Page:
A device as shown in FIG. 9 may be used for reading a record carrier having an information structure showing a large spectrum of spatial frequencies. This device comprises a diode laser 130 that emits a single radiation beam b, a collimator lens 132, a beam splitter 134, an objective lens 136, and a detection branch 140. The read beam b should comprise two mutually perpendicularly polarized components. Such a beam may be obtained by orientating the cavity slit of the diode laser in an appropriate direction, such that the polarization direction of the linearly polarized laser beam encloses an angle of 45° with the orientation direction of the nano-elements in the grating 156 on the information layer 154 of the record carrier 150, which has a substrate 152. Alternatively and as shown in FIG. 9, a λ/2-plate may be arranged between the diode laser and the beam splitter, which plate converts the linearly polarized laser beam into a circularly polarized laser beam, which is composed of the two mutually perpendicularly polarized beam components. The reflected beam components b1 and b2, which have been modulated by information areas of high frequency and information areas of low frequency, respectively, have to be detected separately. This can be realized by including a polarization-sensitive beam splitter 142 in the detection branch, which splitter reflects beam component b1 to detector 144 and passes beam component b2 to detector 146. One of these detectors supplies a signal with frequencies up to the conventional cut-off frequency, and the other detector supplies a signal having frequencies from the conventional cut-off frequency up to twice this frequency.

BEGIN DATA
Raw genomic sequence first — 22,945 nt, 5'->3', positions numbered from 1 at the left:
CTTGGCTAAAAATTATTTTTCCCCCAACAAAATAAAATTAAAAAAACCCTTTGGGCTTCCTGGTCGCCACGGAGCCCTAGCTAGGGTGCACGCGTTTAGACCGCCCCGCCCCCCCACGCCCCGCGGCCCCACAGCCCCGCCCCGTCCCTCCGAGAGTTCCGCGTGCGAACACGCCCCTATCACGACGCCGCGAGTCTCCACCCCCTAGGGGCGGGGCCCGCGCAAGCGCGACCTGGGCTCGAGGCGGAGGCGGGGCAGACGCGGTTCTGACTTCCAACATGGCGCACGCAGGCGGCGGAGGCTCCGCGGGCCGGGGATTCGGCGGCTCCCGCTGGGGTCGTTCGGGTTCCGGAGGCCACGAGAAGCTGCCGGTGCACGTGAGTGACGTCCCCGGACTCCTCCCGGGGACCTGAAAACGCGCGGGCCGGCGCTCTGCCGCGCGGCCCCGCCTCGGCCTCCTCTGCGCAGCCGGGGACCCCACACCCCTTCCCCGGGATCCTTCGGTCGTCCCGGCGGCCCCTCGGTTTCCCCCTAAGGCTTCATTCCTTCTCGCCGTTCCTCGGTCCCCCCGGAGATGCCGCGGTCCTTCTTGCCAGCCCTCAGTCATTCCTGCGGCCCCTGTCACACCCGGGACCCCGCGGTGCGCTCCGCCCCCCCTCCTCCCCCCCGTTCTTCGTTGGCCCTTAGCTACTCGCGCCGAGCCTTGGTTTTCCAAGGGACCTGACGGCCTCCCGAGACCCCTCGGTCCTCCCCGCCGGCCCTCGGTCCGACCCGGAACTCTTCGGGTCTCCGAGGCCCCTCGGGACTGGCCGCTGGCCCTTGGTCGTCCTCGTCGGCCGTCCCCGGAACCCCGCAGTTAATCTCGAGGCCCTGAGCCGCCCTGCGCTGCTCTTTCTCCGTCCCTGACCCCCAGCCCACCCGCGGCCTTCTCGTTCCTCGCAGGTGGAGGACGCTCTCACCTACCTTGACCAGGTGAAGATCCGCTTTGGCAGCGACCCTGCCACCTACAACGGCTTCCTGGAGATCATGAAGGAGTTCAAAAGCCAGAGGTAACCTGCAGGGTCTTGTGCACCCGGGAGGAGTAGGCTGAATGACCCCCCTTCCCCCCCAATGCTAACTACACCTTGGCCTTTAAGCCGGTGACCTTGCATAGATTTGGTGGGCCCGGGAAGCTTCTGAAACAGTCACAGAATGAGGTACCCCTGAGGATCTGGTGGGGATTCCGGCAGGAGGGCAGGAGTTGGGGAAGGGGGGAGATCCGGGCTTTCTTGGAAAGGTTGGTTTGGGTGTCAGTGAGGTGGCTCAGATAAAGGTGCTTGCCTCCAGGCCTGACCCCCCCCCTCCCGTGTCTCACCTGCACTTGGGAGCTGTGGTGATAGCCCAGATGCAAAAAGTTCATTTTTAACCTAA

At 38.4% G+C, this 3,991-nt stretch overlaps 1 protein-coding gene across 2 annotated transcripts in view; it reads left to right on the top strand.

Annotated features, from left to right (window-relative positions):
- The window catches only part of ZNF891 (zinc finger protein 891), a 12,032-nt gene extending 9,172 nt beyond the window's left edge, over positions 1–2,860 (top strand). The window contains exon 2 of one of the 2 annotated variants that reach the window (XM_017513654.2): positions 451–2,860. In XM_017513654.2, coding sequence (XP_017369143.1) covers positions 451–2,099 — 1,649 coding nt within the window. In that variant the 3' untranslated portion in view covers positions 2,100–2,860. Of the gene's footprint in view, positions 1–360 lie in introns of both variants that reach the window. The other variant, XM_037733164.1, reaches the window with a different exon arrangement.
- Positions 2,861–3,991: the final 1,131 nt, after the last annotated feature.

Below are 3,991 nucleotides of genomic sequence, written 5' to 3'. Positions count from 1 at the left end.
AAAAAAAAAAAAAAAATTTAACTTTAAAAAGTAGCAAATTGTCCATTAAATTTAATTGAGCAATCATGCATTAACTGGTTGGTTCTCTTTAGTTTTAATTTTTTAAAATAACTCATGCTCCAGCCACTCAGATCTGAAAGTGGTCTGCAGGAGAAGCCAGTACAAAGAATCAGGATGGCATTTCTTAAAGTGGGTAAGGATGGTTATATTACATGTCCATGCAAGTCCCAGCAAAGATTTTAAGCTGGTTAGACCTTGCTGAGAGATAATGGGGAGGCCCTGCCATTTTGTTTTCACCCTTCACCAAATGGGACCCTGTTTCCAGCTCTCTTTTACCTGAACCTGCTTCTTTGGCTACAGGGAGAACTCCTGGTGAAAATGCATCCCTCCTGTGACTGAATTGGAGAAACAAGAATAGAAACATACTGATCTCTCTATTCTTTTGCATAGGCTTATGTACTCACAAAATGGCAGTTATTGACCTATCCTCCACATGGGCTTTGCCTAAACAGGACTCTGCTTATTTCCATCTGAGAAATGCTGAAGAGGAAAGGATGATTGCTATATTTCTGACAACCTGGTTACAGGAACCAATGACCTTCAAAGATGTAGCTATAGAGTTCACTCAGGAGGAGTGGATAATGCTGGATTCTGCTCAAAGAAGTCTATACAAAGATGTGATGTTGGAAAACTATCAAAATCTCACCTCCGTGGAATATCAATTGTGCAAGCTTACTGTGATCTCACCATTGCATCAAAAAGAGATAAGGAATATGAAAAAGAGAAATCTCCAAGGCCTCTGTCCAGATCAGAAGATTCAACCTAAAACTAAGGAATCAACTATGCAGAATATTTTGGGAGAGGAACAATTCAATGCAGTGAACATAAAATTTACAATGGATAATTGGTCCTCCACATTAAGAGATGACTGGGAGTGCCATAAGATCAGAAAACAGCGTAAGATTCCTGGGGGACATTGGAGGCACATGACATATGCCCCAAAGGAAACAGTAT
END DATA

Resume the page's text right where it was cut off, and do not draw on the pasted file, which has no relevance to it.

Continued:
FIG. 10 shows the effect a regular grating has on the sub-beams diffracted by an information structure. This Figure shows only those elements of FIG. 9 which are relevant to the inventive use of the new diffraction grating in a record carrier, namely the objective lens system 136 and the record carrier 150 with the information layer 154 and the diffraction grating 156. This grating splits an incident radiation beam into a zero-order sub-beam, a plus first-order sub-beam b′(+1) and a minus first-order sub-beam b′(−1), which are denoted by interrupted arrow lines in FIG. 10. The period of the regular grating is larger than the period of the information structure in the information layer, so that the sub-beams b′(+1) and b′(−1) are deflected by the regular grating at an angle that is smaller than the angle at which the sub-beams b(+1) and b(−1) are deflected by the information structure. The sub-beams b(+1) and b(−1) are denoted by a single solid line in FIG. 10. As the grating 156 is superimposed on the information structure 154, each of the first-order sub-beams b(0), b(+1) and b(−1) formed by the information structure will be further diffracted by the grating in double diffracted zero-order and first-order sub-beams. Of these double diffracted sub-beams, the sub-beams b(+1,−1) and b(−1,+1) will pass through the pupil of the objective lens system, as shown in FIG. 10. The first and the second index of these sub-beams relate to the order of the diffraction caused by the information structure and by the regular grating, respectively. The sub-beam b(0,0), which has the same, but opposite direction as the incident read beam, also passes through the pupil of the objective lens system 136. In this way it is achieved that portions of the first-order sub-beams, which are modulated by the information structure, interfere with a portion of the zero-order sub-beam at the location of the radiation-sensitive detection system, and reading with substantially enhanced resolution becomes possible.